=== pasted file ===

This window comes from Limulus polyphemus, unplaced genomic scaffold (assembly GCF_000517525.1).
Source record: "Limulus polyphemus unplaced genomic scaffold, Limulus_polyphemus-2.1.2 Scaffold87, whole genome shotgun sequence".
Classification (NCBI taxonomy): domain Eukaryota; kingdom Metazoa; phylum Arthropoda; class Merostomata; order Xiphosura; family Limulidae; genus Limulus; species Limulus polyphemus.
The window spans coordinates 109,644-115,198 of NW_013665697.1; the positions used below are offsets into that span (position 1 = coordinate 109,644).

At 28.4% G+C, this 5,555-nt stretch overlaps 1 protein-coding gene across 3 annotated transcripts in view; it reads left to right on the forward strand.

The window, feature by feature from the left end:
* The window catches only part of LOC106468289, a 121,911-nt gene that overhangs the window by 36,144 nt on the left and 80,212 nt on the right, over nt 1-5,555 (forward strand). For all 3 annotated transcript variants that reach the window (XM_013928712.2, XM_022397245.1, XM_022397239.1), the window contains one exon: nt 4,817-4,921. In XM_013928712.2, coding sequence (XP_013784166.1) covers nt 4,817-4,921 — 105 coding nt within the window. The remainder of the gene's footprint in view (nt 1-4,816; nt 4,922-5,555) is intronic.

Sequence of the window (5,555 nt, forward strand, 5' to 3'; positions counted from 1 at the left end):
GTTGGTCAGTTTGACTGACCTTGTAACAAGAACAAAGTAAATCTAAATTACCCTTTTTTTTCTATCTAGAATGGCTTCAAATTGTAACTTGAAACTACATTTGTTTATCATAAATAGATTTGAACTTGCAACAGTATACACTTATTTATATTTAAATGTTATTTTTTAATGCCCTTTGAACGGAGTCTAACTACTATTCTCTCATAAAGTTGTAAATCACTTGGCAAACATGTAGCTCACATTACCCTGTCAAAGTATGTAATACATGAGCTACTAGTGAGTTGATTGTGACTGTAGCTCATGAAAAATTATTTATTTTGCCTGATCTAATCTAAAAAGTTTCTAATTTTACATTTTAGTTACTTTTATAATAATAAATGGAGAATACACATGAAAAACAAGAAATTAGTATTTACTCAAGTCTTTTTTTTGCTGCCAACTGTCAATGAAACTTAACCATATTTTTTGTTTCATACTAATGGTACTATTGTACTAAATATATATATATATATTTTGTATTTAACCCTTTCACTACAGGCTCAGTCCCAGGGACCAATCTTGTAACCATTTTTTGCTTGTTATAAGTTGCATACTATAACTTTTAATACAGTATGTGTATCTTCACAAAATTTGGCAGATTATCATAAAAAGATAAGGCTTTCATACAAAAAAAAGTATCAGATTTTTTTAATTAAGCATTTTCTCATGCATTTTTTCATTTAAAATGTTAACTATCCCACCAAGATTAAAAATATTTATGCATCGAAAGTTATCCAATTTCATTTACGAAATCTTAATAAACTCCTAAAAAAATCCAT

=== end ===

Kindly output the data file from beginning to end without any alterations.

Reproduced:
This window comes from Limulus polyphemus, unplaced genomic scaffold (assembly GCF_000517525.1).
Source record: "Limulus polyphemus unplaced genomic scaffold, Limulus_polyphemus-2.1.2 Scaffold87, whole genome shotgun sequence".
Classification (NCBI taxonomy): domain Eukaryota; kingdom Metazoa; phylum Arthropoda; class Merostomata; order Xiphosura; family Limulidae; genus Limulus; species Limulus polyphemus.
The window spans coordinates 109,644-115,198 of NW_013665697.1; the positions used below are offsets into that span (position 1 = coordinate 109,644).

At 28.4% G+C, this 5,555-nt stretch overlaps 1 protein-coding gene across 3 annotated transcripts in view; it reads left to right on the forward strand.

The window, feature by feature from the left end:
* The window catches only part of LOC106468289, a 121,911-nt gene that overhangs the window by 36,144 nt on the left and 80,212 nt on the right, over nt 1-5,555 (forward strand). For all 3 annotated transcript variants that reach the window (XM_013928712.2, XM_022397245.1, XM_022397239.1), the window contains one exon: nt 4,817-4,921. In XM_013928712.2, coding sequence (XP_013784166.1) covers nt 4,817-4,921 — 105 coding nt within the window. The remainder of the gene's footprint in view (nt 1-4,816; nt 4,922-5,555) is intronic.

Sequence of the window (5,555 nt, forward strand, 5' to 3'; positions counted from 1 at the left end):
GTTGGTCAGTTTGACTGACCTTGTAACAAGAACAAAGTAAATCTAAATTACCCTTTTTTTTCTATCTAGAATGGCTTCAAATTGTAACTTGAAACTACATTTGTTTATCATAAATAGATTTGAACTTGCAACAGTATACACTTATTTATATTTAAATGTTATTTTTTAATGCCCTTTGAACGGAGTCTAACTACTATTCTCTCATAAAGTTGTAAATCACTTGGCAAACATGTAGCTCACATTACCCTGTCAAAGTATGTAATACATGAGCTACTAGTGAGTTGATTGTGACTGTAGCTCATGAAAAATTATTTATTTTGCCTGATCTAATCTAAAAAGTTTCTAATTTTACATTTTAGTTACTTTTATAATAATAAATGGAGAATACACATGAAAAACAAGAAATTAGTATTTACTCAAGTCTTTTTTTTGCTGCCAACTGTCAATGAAACTTAACCATATTTTTTGTTTCATACTAATGGTACTATTGTACTAAATATATATATATATATTTTGTATTTAACCCTTTCACTACAGGCTCAGTCCCAGGGACCAATCTTGTAACCATTTTTTGCTTGTTATAAGTTGCATACTATAACTTTTAATACAGTATGTGTATCTTCACAAAATTTGGCAGATTATCATAAAAAGATAAGGCTTTCATACAAAAAAAAGTATCAGATTTTTTTAATTAAGCATTTTCTCATGCATTTTTTCATTTAAAATGTTAACTATCCCACCAAGATTAAAAATATTTATGCATCGAAAGTTATCCAATTTCATTTACGAAATCTTAATAAACTCCTAAAAAAATCCAT